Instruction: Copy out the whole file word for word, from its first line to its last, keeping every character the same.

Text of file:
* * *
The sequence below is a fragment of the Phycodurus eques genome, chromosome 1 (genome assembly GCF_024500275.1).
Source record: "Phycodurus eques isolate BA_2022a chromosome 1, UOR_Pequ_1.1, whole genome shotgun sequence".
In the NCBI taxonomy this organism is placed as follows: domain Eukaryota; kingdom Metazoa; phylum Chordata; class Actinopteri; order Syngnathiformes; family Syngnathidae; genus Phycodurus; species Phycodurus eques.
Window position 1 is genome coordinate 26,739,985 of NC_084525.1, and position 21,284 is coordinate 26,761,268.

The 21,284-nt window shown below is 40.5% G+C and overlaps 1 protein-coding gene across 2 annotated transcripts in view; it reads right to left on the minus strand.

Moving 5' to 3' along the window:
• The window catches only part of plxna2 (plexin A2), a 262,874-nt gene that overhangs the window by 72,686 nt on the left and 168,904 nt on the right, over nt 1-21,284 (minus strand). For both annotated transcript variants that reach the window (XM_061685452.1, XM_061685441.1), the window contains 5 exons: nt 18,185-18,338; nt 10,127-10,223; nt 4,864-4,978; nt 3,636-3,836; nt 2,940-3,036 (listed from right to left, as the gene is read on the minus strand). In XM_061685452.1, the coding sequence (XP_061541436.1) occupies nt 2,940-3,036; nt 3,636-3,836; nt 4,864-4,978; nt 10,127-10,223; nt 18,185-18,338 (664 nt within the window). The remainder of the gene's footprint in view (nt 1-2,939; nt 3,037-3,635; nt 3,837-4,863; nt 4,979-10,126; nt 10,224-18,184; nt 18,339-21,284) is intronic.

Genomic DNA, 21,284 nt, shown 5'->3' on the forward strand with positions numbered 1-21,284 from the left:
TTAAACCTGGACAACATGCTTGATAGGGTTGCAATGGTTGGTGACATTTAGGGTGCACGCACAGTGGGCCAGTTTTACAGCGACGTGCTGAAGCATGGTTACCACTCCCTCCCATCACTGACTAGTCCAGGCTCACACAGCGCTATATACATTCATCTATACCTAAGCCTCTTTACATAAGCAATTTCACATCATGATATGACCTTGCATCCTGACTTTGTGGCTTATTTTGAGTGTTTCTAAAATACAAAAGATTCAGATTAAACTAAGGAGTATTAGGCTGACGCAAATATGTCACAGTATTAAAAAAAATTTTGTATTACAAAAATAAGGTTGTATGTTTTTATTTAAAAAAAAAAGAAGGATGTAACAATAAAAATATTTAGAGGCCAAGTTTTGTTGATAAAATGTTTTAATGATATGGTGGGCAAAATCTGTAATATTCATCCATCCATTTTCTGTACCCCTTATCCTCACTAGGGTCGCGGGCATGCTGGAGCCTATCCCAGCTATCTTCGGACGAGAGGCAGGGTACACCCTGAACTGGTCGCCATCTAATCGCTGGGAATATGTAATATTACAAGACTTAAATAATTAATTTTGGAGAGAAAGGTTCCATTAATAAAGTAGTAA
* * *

The sequence below is a fragment of the Phycodurus eques genome, chromosome 1 (genome assembly GCF_024500275.1).
Source record: "Phycodurus eques isolate BA_2022a chromosome 1, UOR_Pequ_1.1, whole genome shotgun sequence".
In the NCBI taxonomy this organism is placed as follows: domain Eukaryota; kingdom Metazoa; phylum Chordata; class Actinopteri; order Syngnathiformes; family Syngnathidae; genus Phycodurus; species Phycodurus eques.
Window position 1 is genome coordinate 26,739,985 of NC_084525.1, and position 21,284 is coordinate 26,761,268.

The 21,284-nt window shown below is 40.5% G+C and overlaps 1 protein-coding gene across 2 annotated transcripts in view; it reads right to left on the minus strand.

Moving 5' to 3' along the window:
• The window catches only part of plxna2 (plexin A2), a 262,874-nt gene that overhangs the window by 72,686 nt on the left and 168,904 nt on the right, over nt 1-21,284 (minus strand). For both annotated transcript variants that reach the window (XM_061685452.1, XM_061685441.1), the window contains 5 exons: nt 18,185-18,338; nt 10,127-10,223; nt 4,864-4,978; nt 3,636-3,836; nt 2,940-3,036 (listed from right to left, as the gene is read on the minus strand). In XM_061685452.1, the coding sequence (XP_061541436.1) occupies nt 2,940-3,036; nt 3,636-3,836; nt 4,864-4,978; nt 10,127-10,223; nt 18,185-18,338 (664 nt within the window). The remainder of the gene's footprint in view (nt 1-2,939; nt 3,037-3,635; nt 3,837-4,863; nt 4,979-10,126; nt 10,224-18,184; nt 18,339-21,284) is intronic.

Genomic DNA, 21,284 nt, shown 5'->3' on the forward strand with positions numbered 1-21,284 from the left:
TTAAACCTGGACAACATGCTTGATAGGGTTGCAATGGTTGGTGACATTTAGGGTGCACGCACAGTGGGCCAGTTTTACAGCGACGTGCTGAAGCATGGTTACCACTCCCTCCCATCACTGACTAGTCCAGGCTCACACAGCGCTATATACATTCATCTATACCTAAGCCTCTTTACATAAGCAATTTCACATCATGATATGACCTTGCATCCTGACTTTGTGGCTTATTTTGAGTGTTTCTAAAATACAAAAGATTCAGATTAAACTAAGGAGTATTAGGCTGACGCAAATATGTCACAGTATTAAAAAAAATTTTGTATTACAAAAATAAGGTTGTATGTTTTTATTTAAAAAAAAAAGAAGGATGTAACAATAAAAATATTTAGAGGCCAAGTTTTGTTGATAAAATGTTTTAATGATATGGTGGGCAAAATCTGTAATATTCATCCATCCATTTTCTGTACCCCTTATCCTCACTAGGGTCGCGGGCATGCTGGAGCCTATCCCAGCTATCTTCGGACGAGAGGCAGGGTACACCCTGAACTGGTCGCCATCTAATCGCTGGGAATATGTAATATTACAAGACTTAAATAATTAATTTTGGAGAGAAAGGTTCCATTAATAAAGTAGTAA